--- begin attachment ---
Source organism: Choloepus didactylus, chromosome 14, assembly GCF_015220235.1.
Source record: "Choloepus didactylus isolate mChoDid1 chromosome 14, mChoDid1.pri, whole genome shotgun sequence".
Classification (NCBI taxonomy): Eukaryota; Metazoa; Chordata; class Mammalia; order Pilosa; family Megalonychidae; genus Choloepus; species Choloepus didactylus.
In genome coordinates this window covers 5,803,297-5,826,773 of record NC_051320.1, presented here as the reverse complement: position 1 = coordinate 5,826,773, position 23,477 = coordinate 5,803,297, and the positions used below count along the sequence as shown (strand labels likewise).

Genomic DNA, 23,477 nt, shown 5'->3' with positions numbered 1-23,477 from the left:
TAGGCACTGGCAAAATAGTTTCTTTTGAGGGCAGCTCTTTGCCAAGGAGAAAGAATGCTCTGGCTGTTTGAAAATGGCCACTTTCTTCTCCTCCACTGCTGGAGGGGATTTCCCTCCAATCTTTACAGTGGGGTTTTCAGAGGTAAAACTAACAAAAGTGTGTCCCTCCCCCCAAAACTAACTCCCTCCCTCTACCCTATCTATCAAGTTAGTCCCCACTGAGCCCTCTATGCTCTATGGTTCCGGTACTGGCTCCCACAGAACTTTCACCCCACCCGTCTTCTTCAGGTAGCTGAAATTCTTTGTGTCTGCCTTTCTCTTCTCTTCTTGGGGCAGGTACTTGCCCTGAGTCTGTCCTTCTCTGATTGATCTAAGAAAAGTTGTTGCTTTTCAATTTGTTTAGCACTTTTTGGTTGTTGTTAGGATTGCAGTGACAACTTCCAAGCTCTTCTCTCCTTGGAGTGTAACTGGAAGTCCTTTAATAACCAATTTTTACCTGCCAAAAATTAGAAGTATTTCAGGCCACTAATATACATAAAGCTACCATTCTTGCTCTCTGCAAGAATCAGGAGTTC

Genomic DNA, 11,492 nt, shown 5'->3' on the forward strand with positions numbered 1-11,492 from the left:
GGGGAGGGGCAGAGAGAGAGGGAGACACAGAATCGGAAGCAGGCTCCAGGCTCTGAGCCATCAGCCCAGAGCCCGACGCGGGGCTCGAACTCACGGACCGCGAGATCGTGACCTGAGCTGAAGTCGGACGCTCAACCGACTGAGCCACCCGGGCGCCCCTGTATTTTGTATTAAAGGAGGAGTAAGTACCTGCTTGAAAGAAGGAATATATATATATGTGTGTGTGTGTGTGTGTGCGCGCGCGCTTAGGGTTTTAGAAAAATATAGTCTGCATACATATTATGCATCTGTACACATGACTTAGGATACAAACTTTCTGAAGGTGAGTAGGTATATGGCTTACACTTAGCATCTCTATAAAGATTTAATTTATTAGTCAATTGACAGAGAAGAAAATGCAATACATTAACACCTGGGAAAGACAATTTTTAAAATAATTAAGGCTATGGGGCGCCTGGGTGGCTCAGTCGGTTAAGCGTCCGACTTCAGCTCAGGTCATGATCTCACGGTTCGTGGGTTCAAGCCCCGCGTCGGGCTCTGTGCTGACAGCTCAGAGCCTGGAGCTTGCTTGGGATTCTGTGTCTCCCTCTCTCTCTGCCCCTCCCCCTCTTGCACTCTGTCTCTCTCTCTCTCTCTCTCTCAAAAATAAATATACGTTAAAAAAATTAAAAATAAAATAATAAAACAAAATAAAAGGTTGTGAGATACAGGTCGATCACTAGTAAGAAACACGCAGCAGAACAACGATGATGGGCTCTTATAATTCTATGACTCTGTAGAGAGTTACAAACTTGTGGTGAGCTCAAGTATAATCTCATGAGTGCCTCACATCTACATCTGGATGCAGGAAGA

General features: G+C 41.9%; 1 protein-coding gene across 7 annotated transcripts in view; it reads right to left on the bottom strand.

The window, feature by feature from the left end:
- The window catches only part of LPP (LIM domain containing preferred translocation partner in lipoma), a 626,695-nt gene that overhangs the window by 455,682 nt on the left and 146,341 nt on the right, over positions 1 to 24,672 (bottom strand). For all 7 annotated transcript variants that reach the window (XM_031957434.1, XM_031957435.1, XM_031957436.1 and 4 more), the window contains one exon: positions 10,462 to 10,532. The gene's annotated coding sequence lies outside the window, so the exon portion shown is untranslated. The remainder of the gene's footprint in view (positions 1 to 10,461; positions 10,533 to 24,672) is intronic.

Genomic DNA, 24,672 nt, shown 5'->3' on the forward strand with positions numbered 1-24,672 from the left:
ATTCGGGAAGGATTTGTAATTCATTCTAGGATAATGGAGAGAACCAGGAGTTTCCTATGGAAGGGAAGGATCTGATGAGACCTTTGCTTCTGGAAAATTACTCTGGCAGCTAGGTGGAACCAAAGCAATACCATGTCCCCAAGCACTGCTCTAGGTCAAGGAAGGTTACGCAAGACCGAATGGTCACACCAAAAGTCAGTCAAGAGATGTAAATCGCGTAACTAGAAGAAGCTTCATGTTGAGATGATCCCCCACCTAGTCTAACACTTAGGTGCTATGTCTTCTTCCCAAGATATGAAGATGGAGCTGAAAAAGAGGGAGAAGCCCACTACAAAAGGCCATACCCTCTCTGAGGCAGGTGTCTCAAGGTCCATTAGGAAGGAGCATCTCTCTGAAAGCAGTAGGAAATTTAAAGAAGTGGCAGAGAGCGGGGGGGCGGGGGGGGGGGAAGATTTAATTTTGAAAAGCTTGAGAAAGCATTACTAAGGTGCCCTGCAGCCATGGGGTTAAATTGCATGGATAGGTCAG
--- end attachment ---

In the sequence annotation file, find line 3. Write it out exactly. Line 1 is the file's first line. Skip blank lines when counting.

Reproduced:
Classification (NCBI taxonomy): Eukaryota; Metazoa; Chordata; class Mammalia; order Pilosa; family Megalonychidae; genus Choloepus; species Choloepus didactylus.